There has long been a terrible assumption about school success: It largely depends on the genetic code with which you were born.
That is, kids are either naturally smart or they aren’t. Society mythologizes the one-in-a-million genius born into a broken or impoverished home, who, by the power of his or her God-given intelligence quotient and old-fashioned hard work, rises up from the dire conditions in which he or she was raised. Such kids become our heroes.
Look at Presidents Clinton and Obama. Their intelligence is unquestionable. Each grew up in less-than-ideal conditions. Yet they not only survived, but also achieved mind-numbing success in academia and in life.
Harvard psychology professor Richard Herrnstein and American Enterprise Institute political scientist Charles Murray laid out the case for the IQ’s primacy in their 1995 best-selling book “The Bell Curve.” Herrnstein and Murray argued that intelligence is genetically controlled and virtually immutable, can be accurately measured by standard IQ tests, and is the key predictor of academic performance.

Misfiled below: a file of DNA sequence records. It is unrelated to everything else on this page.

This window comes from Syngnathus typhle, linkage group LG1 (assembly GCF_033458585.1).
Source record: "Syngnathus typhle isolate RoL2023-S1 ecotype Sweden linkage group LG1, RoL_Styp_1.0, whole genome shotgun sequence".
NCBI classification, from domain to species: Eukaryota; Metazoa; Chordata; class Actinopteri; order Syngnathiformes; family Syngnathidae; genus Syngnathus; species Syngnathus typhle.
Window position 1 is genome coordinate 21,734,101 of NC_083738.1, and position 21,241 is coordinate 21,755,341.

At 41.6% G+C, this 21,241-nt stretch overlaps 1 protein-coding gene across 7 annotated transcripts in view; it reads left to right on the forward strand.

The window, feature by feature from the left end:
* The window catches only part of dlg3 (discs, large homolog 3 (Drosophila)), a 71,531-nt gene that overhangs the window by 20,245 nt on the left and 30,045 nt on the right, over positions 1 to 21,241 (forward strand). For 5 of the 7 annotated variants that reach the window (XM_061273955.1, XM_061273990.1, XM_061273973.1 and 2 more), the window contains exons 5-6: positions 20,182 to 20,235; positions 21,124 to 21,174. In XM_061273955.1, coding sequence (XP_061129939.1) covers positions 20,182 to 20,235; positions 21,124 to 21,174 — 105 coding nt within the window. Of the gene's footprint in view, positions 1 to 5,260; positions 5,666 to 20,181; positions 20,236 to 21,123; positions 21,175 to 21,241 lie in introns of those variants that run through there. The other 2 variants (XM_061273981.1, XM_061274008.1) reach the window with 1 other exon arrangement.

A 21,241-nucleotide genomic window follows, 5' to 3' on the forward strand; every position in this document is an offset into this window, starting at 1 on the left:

Nearly two decades later, America is still feeling the monumental effects this single book has had on our educational system, according to Richard Nisbett, co-director of the University of Michigan’s Culture and Cognition Program.
There isn’t much a school can do to bolster a child’s IQ, according to the logic behind “The Bell Curve.” Many fiscal conservatives thus argue that academic interventions such as early-childhood education, full-day kindergarten, summer school, even smaller class sizes don’t make much of a difference and are a waste of taxpayer dollars.
New York state must not consider any of the above to be particularly important because none of them are mandated. In fact, in these times of fiscal restraint, all are on the budgetary chopping block. Struggling to meet a state-mandated 2 percent property-tax cap for the past two years, many school districts have already been forced to cut one or more of these services.
The anti-tax crowd is rejoicing, promulgating the “The Bell Curve’s” genetic-code-is-everything mantra. The trouble is, “The Bell Curve” was wrong.